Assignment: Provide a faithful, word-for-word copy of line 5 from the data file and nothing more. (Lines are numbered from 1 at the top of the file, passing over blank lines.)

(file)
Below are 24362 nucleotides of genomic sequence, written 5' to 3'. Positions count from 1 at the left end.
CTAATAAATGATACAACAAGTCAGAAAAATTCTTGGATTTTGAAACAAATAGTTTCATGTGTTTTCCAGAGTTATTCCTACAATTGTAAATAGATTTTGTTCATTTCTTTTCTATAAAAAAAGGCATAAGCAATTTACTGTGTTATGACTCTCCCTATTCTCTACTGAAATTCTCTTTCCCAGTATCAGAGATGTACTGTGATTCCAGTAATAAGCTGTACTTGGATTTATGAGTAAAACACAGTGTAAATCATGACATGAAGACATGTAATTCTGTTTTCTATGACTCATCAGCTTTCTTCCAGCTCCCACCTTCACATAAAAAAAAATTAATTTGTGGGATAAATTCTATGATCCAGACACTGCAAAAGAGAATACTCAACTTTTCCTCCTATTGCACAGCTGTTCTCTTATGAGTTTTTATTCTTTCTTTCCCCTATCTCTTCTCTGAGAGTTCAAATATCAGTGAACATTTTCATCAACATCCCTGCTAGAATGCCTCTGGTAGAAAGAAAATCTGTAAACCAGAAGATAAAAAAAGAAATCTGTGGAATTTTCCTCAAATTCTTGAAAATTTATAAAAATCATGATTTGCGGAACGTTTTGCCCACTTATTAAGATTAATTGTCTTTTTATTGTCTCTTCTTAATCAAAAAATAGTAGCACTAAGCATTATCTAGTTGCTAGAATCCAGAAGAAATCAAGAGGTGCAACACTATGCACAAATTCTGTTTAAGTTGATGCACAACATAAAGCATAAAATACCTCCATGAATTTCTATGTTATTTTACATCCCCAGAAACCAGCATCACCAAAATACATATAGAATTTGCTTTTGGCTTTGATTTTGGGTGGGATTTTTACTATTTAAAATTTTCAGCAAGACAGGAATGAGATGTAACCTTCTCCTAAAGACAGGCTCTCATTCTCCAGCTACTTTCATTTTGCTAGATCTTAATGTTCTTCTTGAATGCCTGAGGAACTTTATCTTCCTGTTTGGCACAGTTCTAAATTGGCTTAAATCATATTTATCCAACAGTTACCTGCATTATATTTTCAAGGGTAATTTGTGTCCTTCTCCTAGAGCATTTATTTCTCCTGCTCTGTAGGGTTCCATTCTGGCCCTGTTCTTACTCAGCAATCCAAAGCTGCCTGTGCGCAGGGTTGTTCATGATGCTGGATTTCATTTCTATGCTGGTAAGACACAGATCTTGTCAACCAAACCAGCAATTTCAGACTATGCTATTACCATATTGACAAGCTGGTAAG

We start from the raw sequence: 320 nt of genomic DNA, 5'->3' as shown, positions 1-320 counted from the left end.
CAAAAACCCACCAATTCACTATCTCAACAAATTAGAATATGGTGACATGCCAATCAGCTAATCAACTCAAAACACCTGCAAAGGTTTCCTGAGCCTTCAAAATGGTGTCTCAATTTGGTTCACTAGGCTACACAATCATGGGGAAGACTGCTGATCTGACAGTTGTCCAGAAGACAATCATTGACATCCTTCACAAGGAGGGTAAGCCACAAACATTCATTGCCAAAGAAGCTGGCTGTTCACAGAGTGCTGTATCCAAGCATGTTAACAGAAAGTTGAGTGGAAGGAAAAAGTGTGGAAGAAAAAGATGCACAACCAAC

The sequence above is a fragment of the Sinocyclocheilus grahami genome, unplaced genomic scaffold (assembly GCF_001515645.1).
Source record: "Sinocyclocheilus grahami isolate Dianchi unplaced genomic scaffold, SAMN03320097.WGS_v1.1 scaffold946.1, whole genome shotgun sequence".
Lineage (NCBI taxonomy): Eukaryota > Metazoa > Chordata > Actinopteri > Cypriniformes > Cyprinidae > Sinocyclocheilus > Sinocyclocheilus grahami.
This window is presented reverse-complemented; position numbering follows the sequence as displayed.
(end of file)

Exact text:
The sequence above is a fragment of the Sinocyclocheilus grahami genome, unplaced genomic scaffold (assembly GCF_001515645.1).